It is likely in this period, if they are indeed by Ovid, that the double letters (16–21) in the Heroides were composed.
In 8 CE, Ovid was banished to Tomis, on the Black Sea, by the exclusive intervention of the Emperor Augustus, without any participation of the Senate or of any Roman judge, The Emperor's grandchildren, Agrippa Postumus and Julia the Younger, were banished around the time of his banishment; Julia's husband, Lucius Aemilius Paullus, was put to death for conspiracy against Augustus, a conspiracy about which Ovid might have known.
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The Ars Amatoria was followed by the Remedia Amoris in the same year.
This corpus of elegiac, erotic poetry earned Ovid a place among the chief Roman elegists Gallus, Tibullus, and Propertius, of which he saw himself as the fourth member.
The Julian Marriage Laws of 18 BCE, which promoted monogamous marriage to increase the population's birth rate, were fresh in the Roman mind.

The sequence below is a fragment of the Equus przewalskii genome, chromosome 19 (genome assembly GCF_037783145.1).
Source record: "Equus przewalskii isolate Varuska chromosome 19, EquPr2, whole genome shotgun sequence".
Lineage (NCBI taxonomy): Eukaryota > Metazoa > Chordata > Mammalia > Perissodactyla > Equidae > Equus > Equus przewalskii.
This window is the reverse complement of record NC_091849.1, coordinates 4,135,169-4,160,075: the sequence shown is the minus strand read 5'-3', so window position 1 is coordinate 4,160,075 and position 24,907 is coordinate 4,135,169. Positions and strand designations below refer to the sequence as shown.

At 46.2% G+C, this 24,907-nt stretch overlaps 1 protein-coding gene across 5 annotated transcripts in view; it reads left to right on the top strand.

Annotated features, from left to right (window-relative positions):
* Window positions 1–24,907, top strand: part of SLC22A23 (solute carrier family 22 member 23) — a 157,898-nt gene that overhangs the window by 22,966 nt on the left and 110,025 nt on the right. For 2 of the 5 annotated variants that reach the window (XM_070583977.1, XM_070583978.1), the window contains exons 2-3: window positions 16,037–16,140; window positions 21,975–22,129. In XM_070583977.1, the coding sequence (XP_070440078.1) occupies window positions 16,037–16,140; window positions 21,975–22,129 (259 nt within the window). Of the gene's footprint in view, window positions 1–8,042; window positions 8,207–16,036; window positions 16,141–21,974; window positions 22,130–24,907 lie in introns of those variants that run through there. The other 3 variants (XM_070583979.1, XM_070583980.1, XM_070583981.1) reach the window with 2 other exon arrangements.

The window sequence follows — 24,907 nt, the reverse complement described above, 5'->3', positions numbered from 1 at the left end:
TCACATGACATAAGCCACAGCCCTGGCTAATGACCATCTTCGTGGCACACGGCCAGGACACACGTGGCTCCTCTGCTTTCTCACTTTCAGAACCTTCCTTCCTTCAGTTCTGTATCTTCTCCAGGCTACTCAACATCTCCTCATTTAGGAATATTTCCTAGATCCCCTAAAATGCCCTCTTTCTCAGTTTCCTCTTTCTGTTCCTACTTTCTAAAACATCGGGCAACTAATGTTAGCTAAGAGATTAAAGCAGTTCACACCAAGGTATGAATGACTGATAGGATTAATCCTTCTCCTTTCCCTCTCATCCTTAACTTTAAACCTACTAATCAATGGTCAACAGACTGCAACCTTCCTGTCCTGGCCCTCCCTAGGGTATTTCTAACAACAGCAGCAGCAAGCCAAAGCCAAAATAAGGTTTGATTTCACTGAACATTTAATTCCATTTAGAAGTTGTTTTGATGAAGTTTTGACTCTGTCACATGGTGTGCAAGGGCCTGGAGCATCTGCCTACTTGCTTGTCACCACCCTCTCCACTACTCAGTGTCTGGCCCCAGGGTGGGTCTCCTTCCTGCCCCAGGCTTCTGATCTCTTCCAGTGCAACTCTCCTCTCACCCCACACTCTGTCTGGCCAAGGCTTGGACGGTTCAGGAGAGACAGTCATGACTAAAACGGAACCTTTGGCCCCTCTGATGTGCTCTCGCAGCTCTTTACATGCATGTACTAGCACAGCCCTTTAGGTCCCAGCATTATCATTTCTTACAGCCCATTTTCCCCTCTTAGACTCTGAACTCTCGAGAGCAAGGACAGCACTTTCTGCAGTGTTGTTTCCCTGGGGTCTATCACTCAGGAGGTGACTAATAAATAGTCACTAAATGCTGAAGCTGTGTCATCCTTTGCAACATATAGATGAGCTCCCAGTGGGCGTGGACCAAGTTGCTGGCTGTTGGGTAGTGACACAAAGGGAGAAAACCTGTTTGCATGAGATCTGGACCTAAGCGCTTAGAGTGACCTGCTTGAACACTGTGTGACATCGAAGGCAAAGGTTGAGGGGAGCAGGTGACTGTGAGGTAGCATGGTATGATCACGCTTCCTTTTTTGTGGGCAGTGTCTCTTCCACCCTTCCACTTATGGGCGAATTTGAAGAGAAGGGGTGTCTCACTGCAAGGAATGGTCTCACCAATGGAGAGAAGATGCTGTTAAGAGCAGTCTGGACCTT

Ovid's writing in the Ars Amatoria concerned the serious crime of adultery, and he may have been banished for these works which appeared subversive to the emperor's moral legislation.
However, because of the long distance of time between the publication of this work (1 BC) and the exile (8 AD), some authors suggest that Augustus used the poem as a mere justification for something more personal.
In exile, Ovid wrote two poetry collections titled Tristia and Epistulae ex Ponto, illustrating his sadness and desolation.
He is also well known for the Fasti, about the Roman calendar, and the Tristia and Epistulae ex Ponto, two collections of poems written in exile on the Black Sea.
Ovid was also the author of several smaller pieces, the Remedia Amoris, the Medicamina Faciei Femineae, and the long curse-poem Ibis. He is considered a master of the elegiac couplet, and is traditionally ranked alongside Virgil and Horace as one of the three canonic poets of Latin literature.
After the death of his brother at 20 years of age, Ovid renounced law and began travelling to Athens, Asia Minor, and Sicily.